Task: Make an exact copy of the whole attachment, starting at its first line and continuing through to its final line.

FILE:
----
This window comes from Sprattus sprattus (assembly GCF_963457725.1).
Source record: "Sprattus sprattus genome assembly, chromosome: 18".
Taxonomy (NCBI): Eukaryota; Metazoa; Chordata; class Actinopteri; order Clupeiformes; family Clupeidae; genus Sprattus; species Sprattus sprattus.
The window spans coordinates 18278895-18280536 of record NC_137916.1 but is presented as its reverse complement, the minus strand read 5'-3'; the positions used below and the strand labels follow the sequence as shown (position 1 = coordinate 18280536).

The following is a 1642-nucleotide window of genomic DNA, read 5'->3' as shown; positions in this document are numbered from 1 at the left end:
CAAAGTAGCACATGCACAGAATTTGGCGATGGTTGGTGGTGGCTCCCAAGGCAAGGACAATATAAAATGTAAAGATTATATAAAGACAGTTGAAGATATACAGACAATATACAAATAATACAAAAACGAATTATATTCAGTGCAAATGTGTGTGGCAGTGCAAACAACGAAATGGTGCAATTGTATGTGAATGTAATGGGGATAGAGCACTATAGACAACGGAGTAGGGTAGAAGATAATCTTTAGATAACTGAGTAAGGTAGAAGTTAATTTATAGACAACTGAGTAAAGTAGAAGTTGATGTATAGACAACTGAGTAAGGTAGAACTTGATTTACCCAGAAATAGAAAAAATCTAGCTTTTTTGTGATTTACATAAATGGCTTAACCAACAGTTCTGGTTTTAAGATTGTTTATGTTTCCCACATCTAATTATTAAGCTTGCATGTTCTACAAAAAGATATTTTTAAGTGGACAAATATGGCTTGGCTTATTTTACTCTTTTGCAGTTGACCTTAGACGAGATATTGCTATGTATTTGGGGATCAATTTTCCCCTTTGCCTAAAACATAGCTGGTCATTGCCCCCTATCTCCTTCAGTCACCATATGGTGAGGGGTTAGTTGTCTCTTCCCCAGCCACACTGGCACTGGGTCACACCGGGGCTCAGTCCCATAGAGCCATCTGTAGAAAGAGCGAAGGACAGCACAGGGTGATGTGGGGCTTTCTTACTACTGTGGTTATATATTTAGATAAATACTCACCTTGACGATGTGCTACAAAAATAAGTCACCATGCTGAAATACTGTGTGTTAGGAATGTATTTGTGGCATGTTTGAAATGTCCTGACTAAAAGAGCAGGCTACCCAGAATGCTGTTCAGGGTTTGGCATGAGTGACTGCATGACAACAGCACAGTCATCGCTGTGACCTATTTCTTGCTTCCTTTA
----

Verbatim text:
This window comes from Sprattus sprattus (assembly GCF_963457725.1).
Source record: "Sprattus sprattus genome assembly, chromosome: 18".
Taxonomy (NCBI): Eukaryota; Metazoa; Chordata; class Actinopteri; order Clupeiformes; family Clupeidae; genus Sprattus; species Sprattus sprattus.
The window spans coordinates 18278895-18280536 of record NC_137916.1 but is presented as its reverse complement, the minus strand read 5'-3'; the positions used below and the strand labels follow the sequence as shown (position 1 = coordinate 18280536).

The following is a 1642-nucleotide window of genomic DNA, read 5'->3' as shown; positions in this document are numbered from 1 at the left end:
CAAAGTAGCACATGCACAGAATTTGGCGATGGTTGGTGGTGGCTCCCAAGGCAAGGACAATATAAAATGTAAAGATTATATAAAGACAGTTGAAGATATACAGACAATATACAAATAATACAAAAACGAATTATATTCAGTGCAAATGTGTGTGGCAGTGCAAACAACGAAATGGTGCAATTGTATGTGAATGTAATGGGGATAGAGCACTATAGACAACGGAGTAGGGTAGAAGATAATCTTTAGATAACTGAGTAAGGTAGAAGTTAATTTATAGACAACTGAGTAAAGTAGAAGTTGATGTATAGACAACTGAGTAAGGTAGAACTTGATTTACCCAGAAATAGAAAAAATCTAGCTTTTTTGTGATTTACATAAATGGCTTAACCAACAGTTCTGGTTTTAAGATTGTTTATGTTTCCCACATCTAATTATTAAGCTTGCATGTTCTACAAAAAGATATTTTTAAGTGGACAAATATGGCTTGGCTTATTTTACTCTTTTGCAGTTGACCTTAGACGAGATATTGCTATGTATTTGGGGATCAATTTTCCCCTTTGCCTAAAACATAGCTGGTCATTGCCCCCTATCTCCTTCAGTCACCATATGGTGAGGGGTTAGTTGTCTCTTCCCCAGCCACACTGGCACTGGGTCACACCGGGGCTCAGTCCCATAGAGCCATCTGTAGAAAGAGCGAAGGACAGCACAGGGTGATGTGGGGCTTTCTTACTACTGTGGTTATATATTTAGATAAATACTCACCTTGACGATGTGCTACAAAAATAAGTCACCATGCTGAAATACTGTGTGTTAGGAATGTATTTGTGGCATGTTTGAAATGTCCTGACTAAAAGAGCAGGCTACCCAGAATGCTGTTCAGGGTTTGGCATGAGTGACTGCATGACAACAGCACAGTCATCGCTGTGACCTATTTCTTGCTTCCTTTA